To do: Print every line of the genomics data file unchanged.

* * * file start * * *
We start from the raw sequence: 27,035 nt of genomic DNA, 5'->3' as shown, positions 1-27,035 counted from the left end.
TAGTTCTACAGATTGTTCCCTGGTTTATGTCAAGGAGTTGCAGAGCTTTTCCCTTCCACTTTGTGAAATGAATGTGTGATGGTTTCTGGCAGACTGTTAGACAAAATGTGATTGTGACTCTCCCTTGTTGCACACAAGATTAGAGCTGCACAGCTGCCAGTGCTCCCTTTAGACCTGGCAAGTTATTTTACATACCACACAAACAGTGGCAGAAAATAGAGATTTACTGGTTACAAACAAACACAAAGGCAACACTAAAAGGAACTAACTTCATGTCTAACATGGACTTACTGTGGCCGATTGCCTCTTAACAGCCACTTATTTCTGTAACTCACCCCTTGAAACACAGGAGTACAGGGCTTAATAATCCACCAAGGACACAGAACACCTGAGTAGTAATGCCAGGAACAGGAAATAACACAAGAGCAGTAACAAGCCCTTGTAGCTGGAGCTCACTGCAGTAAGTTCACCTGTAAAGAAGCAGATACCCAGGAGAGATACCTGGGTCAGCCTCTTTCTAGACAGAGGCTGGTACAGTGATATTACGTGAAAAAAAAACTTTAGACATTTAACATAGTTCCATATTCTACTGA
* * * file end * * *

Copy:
We start from the raw sequence: 27,035 nt of genomic DNA, 5'->3' as shown, positions 1-27,035 counted from the left end.
TAGTTCTACAGATTGTTCCCTGGTTTATGTCAAGGAGTTGCAGAGCTTTTCCCTTCCACTTTGTGAAATGAATGTGTGATGGTTTCTGGCAGACTGTTAGACAAAATGTGATTGTGACTCTCCCTTGTTGCACACAAGATTAGAGCTGCACAGCTGCCAGTGCTCCCTTTAGACCTGGCAAGTTATTTTACATACCACACAAACAGTGGCAGAAAATAGAGATTTACTGGTTACAAACAAACACAAAGGCAACACTAAAAGGAACTAACTTCATGTCTAACATGGACTTACTGTGGCCGATTGCCTCTTAACAGCCACTTATTTCTGTAACTCACCCCTTGAAACACAGGAGTACAGGGCTTAATAATCCACCAAGGACACAGAACACCTGAGTAGTAATGCCAGGAACAGGAAATAACACAAGAGCAGTAACAAGCCCTTGTAGCTGGAGCTCACTGCAGTAAGTTCACCTGTAAAGAAGCAGATACCCAGGAGAGATACCTGGGTCAGCCTCTTTCTAGACAGAGGCTGGTACAGTGATATTACGTGAAAAAAAAACTTTAGACATTTAACATAGTTCCATATTCTACTGA